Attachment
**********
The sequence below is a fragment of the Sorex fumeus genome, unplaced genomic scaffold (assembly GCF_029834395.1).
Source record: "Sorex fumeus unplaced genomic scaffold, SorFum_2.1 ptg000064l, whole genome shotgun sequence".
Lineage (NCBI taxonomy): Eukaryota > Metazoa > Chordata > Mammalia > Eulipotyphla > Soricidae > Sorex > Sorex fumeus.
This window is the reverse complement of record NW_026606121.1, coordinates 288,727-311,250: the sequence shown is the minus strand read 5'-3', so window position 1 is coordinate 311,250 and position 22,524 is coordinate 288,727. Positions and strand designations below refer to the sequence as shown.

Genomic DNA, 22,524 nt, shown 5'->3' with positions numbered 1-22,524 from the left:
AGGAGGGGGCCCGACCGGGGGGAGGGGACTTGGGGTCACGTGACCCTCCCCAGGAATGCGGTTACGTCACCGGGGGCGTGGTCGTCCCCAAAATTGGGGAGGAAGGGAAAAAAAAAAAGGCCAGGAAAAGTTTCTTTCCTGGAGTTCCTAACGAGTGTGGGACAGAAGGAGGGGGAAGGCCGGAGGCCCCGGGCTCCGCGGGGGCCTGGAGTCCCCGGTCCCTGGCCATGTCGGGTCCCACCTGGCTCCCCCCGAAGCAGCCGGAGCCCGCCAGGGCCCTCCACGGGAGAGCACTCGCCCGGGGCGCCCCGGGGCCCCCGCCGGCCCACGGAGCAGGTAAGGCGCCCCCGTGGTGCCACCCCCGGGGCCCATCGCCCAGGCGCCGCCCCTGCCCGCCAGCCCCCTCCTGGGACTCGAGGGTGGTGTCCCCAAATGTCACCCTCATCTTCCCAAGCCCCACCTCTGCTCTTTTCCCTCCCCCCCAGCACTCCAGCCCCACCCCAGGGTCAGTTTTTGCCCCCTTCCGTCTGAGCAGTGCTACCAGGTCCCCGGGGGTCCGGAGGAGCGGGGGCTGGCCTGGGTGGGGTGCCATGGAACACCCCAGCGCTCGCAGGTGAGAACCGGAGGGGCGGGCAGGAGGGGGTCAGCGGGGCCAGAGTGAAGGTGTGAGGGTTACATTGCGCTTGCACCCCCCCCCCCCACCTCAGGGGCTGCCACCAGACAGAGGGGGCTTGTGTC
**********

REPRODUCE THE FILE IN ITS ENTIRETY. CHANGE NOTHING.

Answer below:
The sequence below is a fragment of the Sorex fumeus genome, unplaced genomic scaffold (assembly GCF_029834395.1).
Source record: "Sorex fumeus unplaced genomic scaffold, SorFum_2.1 ptg000064l, whole genome shotgun sequence".
Lineage (NCBI taxonomy): Eukaryota > Metazoa > Chordata > Mammalia > Eulipotyphla > Soricidae > Sorex > Sorex fumeus.
This window is the reverse complement of record NW_026606121.1, coordinates 288,727-311,250: the sequence shown is the minus strand read 5'-3', so window position 1 is coordinate 311,250 and position 22,524 is coordinate 288,727. Positions and strand designations below refer to the sequence as shown.

Genomic DNA, 22,524 nt, shown 5'->3' with positions numbered 1-22,524 from the left:
AGGAGGGGGCCCGACCGGGGGGAGGGGACTTGGGGTCACGTGACCCTCCCCAGGAATGCGGTTACGTCACCGGGGGCGTGGTCGTCCCCAAAATTGGGGAGGAAGGGAAAAAAAAAAAGGCCAGGAAAAGTTTCTTTCCTGGAGTTCCTAACGAGTGTGGGACAGAAGGAGGGGGAAGGCCGGAGGCCCCGGGCTCCGCGGGGGCCTGGAGTCCCCGGTCCCTGGCCATGTCGGGTCCCACCTGGCTCCCCCCGAAGCAGCCGGAGCCCGCCAGGGCCCTCCACGGGAGAGCACTCGCCCGGGGCGCCCCGGGGCCCCCGCCGGCCCACGGAGCAGGTAAGGCGCCCCCGTGGTGCCACCCCCGGGGCCCATCGCCCAGGCGCCGCCCCTGCCCGCCAGCCCCCTCCTGGGACTCGAGGGTGGTGTCCCCAAATGTCACCCTCATCTTCCCAAGCCCCACCTCTGCTCTTTTCCCTCCCCCCCAGCACTCCAGCCCCACCCCAGGGTCAGTTTTTGCCCCCTTCCGTCTGAGCAGTGCTACCAGGTCCCCGGGGGTCCGGAGGAGCGGGGGCTGGCCTGGGTGGGGTGCCATGGAACACCCCAGCGCTCGCAGGTGAGAACCGGAGGGGCGGGCAGGAGGGGGTCAGCGGGGCCAGAGTGAAGGTGTGAGGGTTACATTGCGCTTGCACCCCCCCCCCCCACCTCAGGGGCTGCCACCAGACAGAGGGGGCTTGTGTC